Blog Archives

What do these share in common: m&ms, limbo stick, ovulation, Dale Carnegie? Sat night potpourri

January 25, 2015
By
What do these share in common: m&ms, limbo stick, ovulation, Dale Carnegie? Sat night potpourri

Here’s the follow-up to my last (reblogged) post. initially here. My take hasn’t changed much from 2013. Should we be labeling some pursuits “for entertainment only”? Why not? (See also a later post on the replication crisis in psych.) ^^^^^^^^^^^^^^^^^^^^^^^^^^^^^^^^^^^^^^ I had said I would label as pseudoscience or questionable science any enterprise that regularly permits the kind of […]

Read more »

Some statistical dirty laundry

January 22, 2015
By
Some statistical dirty laundry

It’s an apt time to reblog the “statistical dirty laundry” post from 2013 here. I hope we can take up the recommendations from Simmons, Nelson and Simonsohn at the end (Note [5]), which we didn’t last time around. ^^^^^^^^^^^^^^^^^^^^^^^^^^^^^^ I finally had a chance to fully read the 2012 Tilberg Report* on “Flawed Science” last night. Here are […]

Read more »

Power Analysis and Non-Replicability: If bad statistics is prevalent in your field, does it follow you can’t be guilty of scientific fraud?

January 19, 2015
By
Power Analysis and Non-Replicability: If bad statistics is prevalent in your field, does it follow you can’t be guilty of scientific fraud?

If questionable research practices (QRPs) are prevalent in your field, then apparently you can’t be guilty of scientific misconduct or fraud (by mere QRP finagling), or so some suggest. Isn’t that an incentive for making QRPs the norm?  The following is a recent blog discussion (by  Ulrich Schimmack) on the Jens Förster scandal: I thank Richard Gill for […]

Read more »

“Only those samples which fit the model best in cross validation were included” (whistleblower) “I suspect that we likely disagree with what constitutes validation” (Potti and Nevins)

January 12, 2015
By
“Only those samples which fit the model best in cross validation were included” (whistleblower) “I suspect that we likely disagree with what constitutes validation” (Potti and Nevins)

So it turns out there was an internal whistleblower in the Potti scandal at Duke after all (despite denials by the Duke researchers involved ). It was a medical student Brad Perez. It’s in the Jan. 9, 2015 Cancer Letter*. Ever since my first post on Potti last May (part 1), I’ve received various e-mails and phone calls from people wishing to confide their inside […]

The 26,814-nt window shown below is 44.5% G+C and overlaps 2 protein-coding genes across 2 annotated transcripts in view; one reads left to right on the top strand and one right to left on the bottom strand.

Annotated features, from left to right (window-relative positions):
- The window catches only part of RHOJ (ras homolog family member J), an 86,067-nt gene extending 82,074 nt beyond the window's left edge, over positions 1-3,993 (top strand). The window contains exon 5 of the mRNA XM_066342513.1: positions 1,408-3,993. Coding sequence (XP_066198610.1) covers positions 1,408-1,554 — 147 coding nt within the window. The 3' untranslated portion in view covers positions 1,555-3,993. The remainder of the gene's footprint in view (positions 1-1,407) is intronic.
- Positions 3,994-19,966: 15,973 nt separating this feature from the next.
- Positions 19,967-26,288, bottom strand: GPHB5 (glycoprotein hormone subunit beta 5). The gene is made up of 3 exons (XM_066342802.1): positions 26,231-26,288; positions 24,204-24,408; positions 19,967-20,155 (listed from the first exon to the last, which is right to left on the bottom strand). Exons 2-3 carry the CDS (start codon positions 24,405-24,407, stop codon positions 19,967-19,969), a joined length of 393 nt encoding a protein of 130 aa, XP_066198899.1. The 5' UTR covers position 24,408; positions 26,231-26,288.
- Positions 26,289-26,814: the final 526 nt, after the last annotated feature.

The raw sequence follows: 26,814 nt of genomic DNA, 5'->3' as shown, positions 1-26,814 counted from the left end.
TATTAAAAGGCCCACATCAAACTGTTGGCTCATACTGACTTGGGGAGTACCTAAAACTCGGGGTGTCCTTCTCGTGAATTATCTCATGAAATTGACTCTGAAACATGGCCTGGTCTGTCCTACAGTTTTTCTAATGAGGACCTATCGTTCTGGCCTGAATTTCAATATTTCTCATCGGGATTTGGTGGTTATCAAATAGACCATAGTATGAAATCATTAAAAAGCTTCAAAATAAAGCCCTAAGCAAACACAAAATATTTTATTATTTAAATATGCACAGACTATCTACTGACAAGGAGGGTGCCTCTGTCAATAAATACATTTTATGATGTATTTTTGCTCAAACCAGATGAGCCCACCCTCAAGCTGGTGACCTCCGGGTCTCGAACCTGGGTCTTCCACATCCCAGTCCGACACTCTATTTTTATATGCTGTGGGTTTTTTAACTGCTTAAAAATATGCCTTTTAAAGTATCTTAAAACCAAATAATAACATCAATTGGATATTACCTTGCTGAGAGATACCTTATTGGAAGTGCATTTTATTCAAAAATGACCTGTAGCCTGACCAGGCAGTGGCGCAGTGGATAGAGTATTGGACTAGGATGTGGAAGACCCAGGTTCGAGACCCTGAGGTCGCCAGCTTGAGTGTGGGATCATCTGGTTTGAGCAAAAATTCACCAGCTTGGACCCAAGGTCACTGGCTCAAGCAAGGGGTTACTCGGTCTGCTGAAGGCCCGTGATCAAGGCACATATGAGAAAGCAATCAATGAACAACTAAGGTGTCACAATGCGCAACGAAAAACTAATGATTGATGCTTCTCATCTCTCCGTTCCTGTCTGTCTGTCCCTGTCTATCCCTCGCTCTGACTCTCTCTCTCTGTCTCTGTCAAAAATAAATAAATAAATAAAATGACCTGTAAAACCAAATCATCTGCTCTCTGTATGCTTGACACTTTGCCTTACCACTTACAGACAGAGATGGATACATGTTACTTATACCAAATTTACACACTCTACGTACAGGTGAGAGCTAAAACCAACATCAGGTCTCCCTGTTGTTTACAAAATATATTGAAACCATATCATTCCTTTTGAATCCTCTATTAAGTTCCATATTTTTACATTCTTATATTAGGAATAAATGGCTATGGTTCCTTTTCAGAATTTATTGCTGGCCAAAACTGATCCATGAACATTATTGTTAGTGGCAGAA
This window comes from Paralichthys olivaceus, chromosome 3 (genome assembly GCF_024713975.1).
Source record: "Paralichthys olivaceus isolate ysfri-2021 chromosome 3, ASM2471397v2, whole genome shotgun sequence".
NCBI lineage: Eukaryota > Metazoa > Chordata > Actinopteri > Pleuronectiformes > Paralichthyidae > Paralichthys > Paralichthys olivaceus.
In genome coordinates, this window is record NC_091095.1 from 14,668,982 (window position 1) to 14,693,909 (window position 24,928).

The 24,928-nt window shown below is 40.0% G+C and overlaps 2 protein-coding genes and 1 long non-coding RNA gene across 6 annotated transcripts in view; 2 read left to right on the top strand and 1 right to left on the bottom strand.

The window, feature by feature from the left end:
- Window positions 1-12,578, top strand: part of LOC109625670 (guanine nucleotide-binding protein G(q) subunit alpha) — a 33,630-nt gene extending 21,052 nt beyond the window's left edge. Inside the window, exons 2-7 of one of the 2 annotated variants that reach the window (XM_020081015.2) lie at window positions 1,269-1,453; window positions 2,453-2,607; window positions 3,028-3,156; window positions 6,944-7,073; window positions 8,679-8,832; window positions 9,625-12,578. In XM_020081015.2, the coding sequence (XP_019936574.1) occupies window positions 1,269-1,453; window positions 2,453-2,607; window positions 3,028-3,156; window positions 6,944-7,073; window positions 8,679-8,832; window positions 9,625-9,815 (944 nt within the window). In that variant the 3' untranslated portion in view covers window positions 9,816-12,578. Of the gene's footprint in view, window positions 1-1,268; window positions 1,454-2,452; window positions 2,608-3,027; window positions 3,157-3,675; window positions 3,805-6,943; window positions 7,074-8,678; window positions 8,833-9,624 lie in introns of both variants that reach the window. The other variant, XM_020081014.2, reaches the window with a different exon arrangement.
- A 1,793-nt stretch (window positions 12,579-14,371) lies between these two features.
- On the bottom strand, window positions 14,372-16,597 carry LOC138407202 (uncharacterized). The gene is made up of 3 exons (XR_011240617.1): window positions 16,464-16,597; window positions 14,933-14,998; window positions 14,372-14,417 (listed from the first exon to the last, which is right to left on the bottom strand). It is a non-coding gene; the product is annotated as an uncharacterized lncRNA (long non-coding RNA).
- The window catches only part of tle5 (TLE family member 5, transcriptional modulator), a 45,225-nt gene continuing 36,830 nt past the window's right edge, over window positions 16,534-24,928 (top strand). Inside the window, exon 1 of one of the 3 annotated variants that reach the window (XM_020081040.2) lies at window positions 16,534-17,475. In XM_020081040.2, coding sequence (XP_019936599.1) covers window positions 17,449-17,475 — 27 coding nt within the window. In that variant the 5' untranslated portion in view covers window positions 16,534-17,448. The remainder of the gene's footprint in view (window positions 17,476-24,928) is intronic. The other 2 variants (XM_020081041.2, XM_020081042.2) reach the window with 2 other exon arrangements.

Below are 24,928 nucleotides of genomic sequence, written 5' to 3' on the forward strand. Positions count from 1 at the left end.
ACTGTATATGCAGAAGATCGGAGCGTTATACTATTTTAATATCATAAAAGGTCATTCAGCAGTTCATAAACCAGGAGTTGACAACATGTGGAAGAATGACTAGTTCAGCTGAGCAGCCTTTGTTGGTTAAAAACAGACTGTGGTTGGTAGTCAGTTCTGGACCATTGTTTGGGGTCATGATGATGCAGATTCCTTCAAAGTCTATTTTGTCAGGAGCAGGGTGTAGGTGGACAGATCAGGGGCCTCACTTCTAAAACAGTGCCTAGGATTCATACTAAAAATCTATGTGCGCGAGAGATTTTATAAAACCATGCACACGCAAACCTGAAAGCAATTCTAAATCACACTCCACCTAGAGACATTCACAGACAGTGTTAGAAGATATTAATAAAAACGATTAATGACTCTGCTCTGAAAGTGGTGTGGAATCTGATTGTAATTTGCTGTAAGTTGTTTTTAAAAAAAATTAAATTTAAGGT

Read more »

On the Brittleness of Bayesian Inference–An Update: Owhadi and Scovel (guest post)

January 8, 2015
By
On the Brittleness of Bayesian Inference–An Update: Owhadi and Scovel (guest post)

Houman Owhadi Professor of Applied and Computational Mathematics and Control and Dynamical Systems, Computing + Mathematical Sciences California Institute of Technology, USA   Clint Scovel Senior Scientist, Computing + Mathematical Sciences California Institute of Technology, USA    “On the Brittleness of Bayesian Inference: An Update” Dear Readers, This is an update on the results discussed […]

Read more »

“When Bayesian Inference Shatters” Owhadi, Scovel, and Sullivan (reblog)

January 7, 2015
By
“When Bayesian Inference Shatters” Owhadi, Scovel, and Sullivan (reblog)

I’m about to post an update of this, most viewed, blogpost, so I reblog it here as a refresher. If interested, you might check the original discussion. ^^^^^^^^^^^^^^^^^^^^^^^^^^^^^^^^^^^^^^^ I am grateful to Drs. Owhadi, Scovel and Sullivan for replying to my request for “a plain Jane” explication of their interesting paper, “When Bayesian Inference Shatters”, and […]

Read more »

Significance Levels are Made a Whipping Boy on Climate Change Evidence: Is .05 Too Strict? (Schachtman on Oreskes)

January 4, 2015
By
Significance Levels are Made a Whipping Boy on Climate Change Evidence: Is .05 Too Strict? (Schachtman on Oreskes)

Given the daily thrashing significance tests receive because of how preposterously easy it is claimed to satisfy the .05 significance level requirement, it’s surprising[i] to hear Naomi Oreskes blaming the .05 standard as demanding too high a burden of proof for accepting climate change. “Playing Dumb on Climate Change,” N.Y. Times Sunday Rev. at 2 (Jan. 4, 2015). Is there anything […]

Read more »

No headache power (for Deirdre)

January 3, 2015
By
No headache power (for Deirdre)

Deirdre McCloskey’s comment leads me to try to give a “no headache” treatment of some key points about the power of a statistical test. (Trigger warning: formal stat people may dislike the informality of my exercise.) We all know that for a given test, as the probability of a type 1 error goes down the probability of a type 2 […]

Read more »

Blog Contents: Oct.- Dec. 2014

January 2, 2015
By
Blog Contents: Oct.- Dec. 2014

BLOG CONTENTS: OCT – DEC 2014* OCTOBER 2014 10/01 Oy Faye! What are the odds of not conflating simple conditional probability and likelihood with Bayesian success stories? 10/05 Diederik Stapel hired to teach “social philosophy” because students got tired of success stories… or something (rejected post) 10/07 A (Jan 14, 2014) interview with Sir David Cox by “Statistics […]

Read more »

Midnight With Birnbaum (Happy New Year)

December 31, 2014
By
Midnight With Birnbaum (Happy New Year)

 Just as in the past 3 years since I’ve been blogging, I revisit that spot in the road at 11p.m.*,just outside the Elbar Room, get into a strange-looking taxi, and head to “Midnight With Birnbaum”. I wonder if they’ll come for me this year, given that my Birnbaum article is out… This is what the place […]

Read more »


Subscribe

Email:

  Subscribe